The Latest

New Game Releases: May 31st-June 6th, 2018

What the Shaq-Fu? Beyond the crowd-funded, spiritual successor to the much-disparaged 1994 title, this week brings a number of new releases that players might be eager to play, from BlazBlue Cross Tag Battle, Nobunaga’s Ambition: Taishi, to Onrush. Save for the usual onslaught of indie Steam titles, it’s the Switch that gets the largest addition to its software library, with twenty-five new games making their way to the eShop.

Header image: Fortissimo FA, PC

PlayStation 4
BlazBlue Cross Tag Battle (physical and digital, $49.99)
Dragon Ball Fighterz – Vegito (SSGSS) (DLC, $4.99)
Dragon Ball Fighterz – Zamasu (Fused) (DLC, $4.99)
Earth Atlantis (digital, $TBA)
Gekido: Kintaro’s Revenge (digital, $TBA)
Milanoir (digital, $TBA)
Nobunaga’s Ambition: Taishi (digital, $49.99)
Onrush (physical and digital, $59.99)
Shaq Fu: A Legend Reborn (physical and digital, $29.99)
The Elder Scrolls Online: Summerset (DLC, $39.99)
Vampyr (physical and digital, $59.99)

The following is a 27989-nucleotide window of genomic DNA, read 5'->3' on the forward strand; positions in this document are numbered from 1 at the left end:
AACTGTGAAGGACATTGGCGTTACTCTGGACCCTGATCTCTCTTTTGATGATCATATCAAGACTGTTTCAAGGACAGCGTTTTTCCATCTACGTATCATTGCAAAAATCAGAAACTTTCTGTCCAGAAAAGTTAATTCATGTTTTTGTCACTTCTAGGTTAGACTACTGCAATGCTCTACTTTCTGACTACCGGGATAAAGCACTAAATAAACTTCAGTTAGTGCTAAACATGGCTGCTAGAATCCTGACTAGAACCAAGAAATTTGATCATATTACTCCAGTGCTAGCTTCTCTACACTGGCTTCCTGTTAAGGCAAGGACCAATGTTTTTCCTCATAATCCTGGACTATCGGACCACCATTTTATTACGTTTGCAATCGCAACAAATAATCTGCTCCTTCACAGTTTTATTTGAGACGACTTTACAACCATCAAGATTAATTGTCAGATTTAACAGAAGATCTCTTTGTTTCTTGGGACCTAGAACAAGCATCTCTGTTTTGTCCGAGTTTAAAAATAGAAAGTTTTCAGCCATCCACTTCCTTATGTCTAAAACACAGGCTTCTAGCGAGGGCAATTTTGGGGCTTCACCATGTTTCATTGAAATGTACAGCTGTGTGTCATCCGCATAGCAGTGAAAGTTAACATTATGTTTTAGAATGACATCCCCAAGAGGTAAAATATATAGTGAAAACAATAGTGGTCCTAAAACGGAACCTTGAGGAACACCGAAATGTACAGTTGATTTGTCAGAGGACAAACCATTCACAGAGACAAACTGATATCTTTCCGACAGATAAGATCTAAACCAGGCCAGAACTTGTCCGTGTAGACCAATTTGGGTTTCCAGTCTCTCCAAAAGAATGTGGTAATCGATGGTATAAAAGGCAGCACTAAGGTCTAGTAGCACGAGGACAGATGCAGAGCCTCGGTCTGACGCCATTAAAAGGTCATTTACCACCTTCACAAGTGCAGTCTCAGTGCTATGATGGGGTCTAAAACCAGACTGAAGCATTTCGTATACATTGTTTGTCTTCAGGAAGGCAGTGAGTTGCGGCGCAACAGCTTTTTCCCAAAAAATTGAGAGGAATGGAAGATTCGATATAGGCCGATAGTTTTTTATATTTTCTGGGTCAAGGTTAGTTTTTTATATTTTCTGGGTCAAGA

ACA NeoGeo: Ninja Combat (digital, $7.99)
BlazBlue Cross Tag Battle (physical and digital, $49.99)
Defoliation (digital, $9.99)
Enigmatis 2: The Mists of Ravenwood (digital, $14.99)
Fox n Forests (digital, $19.99)
Happy Birthdays (physical and digital, $39.99)
ICEY (digital, $8.99)
Johnny Turbo’s Arcade: Joe & Mac: Caveman Ninja (digital, $7.99)
Just Shapes & Beats (digital, $19.99)
Lost Sea (digital, $9.99)
Pirate Pop Plus (digital, $4.99)
Quad Fighter K (digital, $7.99)
Shaq Fu: A Legend Reborn (physical and digital, $39.99)
Shape of the World (digital, $14.99)
Shantae: Half-Genie Hero – Ultimate Edition (physical, $39.99)
Shift Quantum (digital, $19.99)
SilverStarChess (digital, $5.99)
Smoke and Sacrifice (digital, $19.99)
Super Sportmatchen (digital, $14.99)
The Infectious Madness of Doctor Dekker (digital, $14.99)
Them Bombs! (digital, $9.99)
Trax – Build it, Race it (digital, $14.99)
West of Loathing (digital, $11.00)
World Soccer Pinball (digital, $1.99)
Yesterday Origins (digital, $29.99)

Wii U
Masked Forces (digital, $2.99)

Xbox One
Dragon Ball Fighterz – Vegito (SSGSS) (DLC, $4.99)
Dragon Ball Fighterz – Zamasu (Fused) (DLC, $4.99)
Onrush (physical and digital, $59.99)
Shaq Fu: A Legend Reborn (physical and digital, $29.99)
The Elder Scrolls Online: Summerset (DLC, $39.99)
Vampyr (physical and digital, $59.99)

Bloodstained: Curse of the Moon (digital, $9.99)
Dragon Lapis (digital, $9.99)

BlazBlue Cross Tag Battle ($TBA)
Budget Cuts ($TBA)
Cultist Simulator ($17.99)
Dragon Ball Fighterz – Vegito (SSGSS) (DLC, $4.99)
Dragon Ball Fighterz – Zamasu (Fused) (DLC, $4.99)
Fortissimo FA ($TBA)